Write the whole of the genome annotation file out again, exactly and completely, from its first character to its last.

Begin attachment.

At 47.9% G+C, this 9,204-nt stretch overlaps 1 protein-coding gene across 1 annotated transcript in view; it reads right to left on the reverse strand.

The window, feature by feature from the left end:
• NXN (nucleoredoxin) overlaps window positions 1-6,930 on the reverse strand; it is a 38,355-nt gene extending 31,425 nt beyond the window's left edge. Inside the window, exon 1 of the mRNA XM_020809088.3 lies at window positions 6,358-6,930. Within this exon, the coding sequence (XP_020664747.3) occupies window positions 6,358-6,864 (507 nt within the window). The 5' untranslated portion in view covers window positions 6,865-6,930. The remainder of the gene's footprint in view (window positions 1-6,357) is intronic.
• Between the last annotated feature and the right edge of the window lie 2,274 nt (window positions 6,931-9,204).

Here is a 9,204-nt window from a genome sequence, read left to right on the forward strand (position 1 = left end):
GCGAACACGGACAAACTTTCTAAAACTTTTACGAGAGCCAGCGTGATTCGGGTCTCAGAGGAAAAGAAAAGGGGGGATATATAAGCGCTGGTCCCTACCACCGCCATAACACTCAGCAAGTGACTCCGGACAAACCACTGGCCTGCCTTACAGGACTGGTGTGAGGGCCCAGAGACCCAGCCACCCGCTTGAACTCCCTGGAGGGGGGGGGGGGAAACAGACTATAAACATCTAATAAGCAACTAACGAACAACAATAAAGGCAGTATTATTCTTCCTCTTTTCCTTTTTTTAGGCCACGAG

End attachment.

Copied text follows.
At 47.9% G+C, this 9,204-nt stretch overlaps 1 protein-coding gene across 1 annotated transcript in view; it reads right to left on the reverse strand.

The window, feature by feature from the left end:
• NXN (nucleoredoxin) overlaps window positions 1-6,930 on the reverse strand; it is a 38,355-nt gene extending 31,425 nt beyond the window's left edge. Inside the window, exon 1 of the mRNA XM_020809088.3 lies at window positions 6,358-6,930. Within this exon, the coding sequence (XP_020664747.3) occupies window positions 6,358-6,864 (507 nt within the window). The 5' untranslated portion in view covers window positions 6,865-6,930. The remainder of the gene's footprint in view (window positions 1-6,357) is intronic.
• Between the last annotated feature and the right edge of the window lie 2,274 nt (window positions 6,931-9,204).

Here is a 9,204-nt window from a genome sequence, read left to right on the forward strand (position 1 = left end):
GCGAACACGGACAAACTTTCTAAAACTTTTACGAGAGCCAGCGTGATTCGGGTCTCAGAGGAAAAGAAAAGGGGGGATATATAAGCGCTGGTCCCTACCACCGCCATAACACTCAGCAAGTGACTCCGGACAAACCACTGGCCTGCCTTACAGGACTGGTGTGAGGGCCCAGAGACCCAGCCACCCGCTTGAACTCCCTGGAGGGGGGGGGGGGAAACAGACTATAAACATCTAATAAGCAACTAACGAACAACAATAAAGGCAGTATTATTCTTCCTCTTTTCCTTTTTTTAGGCCACGAG